In the digital world we live in, the power of a good book has been overlooked. To read a book is to learn something new, to be transported to a whole different time and place, or to engage with the outside world. Although American society has certainly shifted away from traditional print books in favor of ebooks, quick push-button news, and Netflix, there is truly nothing like the feeling of being totally immersed in a worn paperback or brand new shiny hardcover book. In places like Afghanistan, this feeling is not lost. This article from the New York Times speaks about how in an area transformed by war and weakened by foreign interference, the book trade is a homegrown industry that has flourished all by itself.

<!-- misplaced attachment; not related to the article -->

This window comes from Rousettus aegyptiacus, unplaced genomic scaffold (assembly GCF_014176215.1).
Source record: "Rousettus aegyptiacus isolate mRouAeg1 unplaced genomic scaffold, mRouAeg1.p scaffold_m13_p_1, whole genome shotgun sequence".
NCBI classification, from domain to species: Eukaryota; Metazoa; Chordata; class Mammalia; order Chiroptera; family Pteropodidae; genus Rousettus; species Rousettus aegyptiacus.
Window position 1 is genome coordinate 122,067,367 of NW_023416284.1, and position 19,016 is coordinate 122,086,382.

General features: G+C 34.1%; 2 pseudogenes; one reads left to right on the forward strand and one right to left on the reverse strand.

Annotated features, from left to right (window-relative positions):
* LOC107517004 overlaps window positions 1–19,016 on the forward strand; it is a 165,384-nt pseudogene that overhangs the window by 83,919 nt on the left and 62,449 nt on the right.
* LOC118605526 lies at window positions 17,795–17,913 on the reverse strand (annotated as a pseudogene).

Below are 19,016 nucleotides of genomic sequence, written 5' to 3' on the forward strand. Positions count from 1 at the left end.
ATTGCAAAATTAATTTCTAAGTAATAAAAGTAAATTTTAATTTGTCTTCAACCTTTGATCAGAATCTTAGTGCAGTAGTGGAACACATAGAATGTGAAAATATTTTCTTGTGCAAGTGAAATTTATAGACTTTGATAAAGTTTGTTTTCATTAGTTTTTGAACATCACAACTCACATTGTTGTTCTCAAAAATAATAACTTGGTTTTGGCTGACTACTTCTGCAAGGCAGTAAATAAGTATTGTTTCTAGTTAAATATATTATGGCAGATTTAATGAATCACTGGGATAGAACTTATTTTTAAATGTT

What is happening in Afghanistan is a positive model for how the recovery of a war-torn country should work. As opposed to pumping foreign dollars into the economy, which results in a loss of self-sufficiency and cultural identity, regrowth can happen from the people. Of course, the book trade cannot solve all of the deep-seated issues plaguing the nation. But it is a step in the right direction, for publishers and readers alike.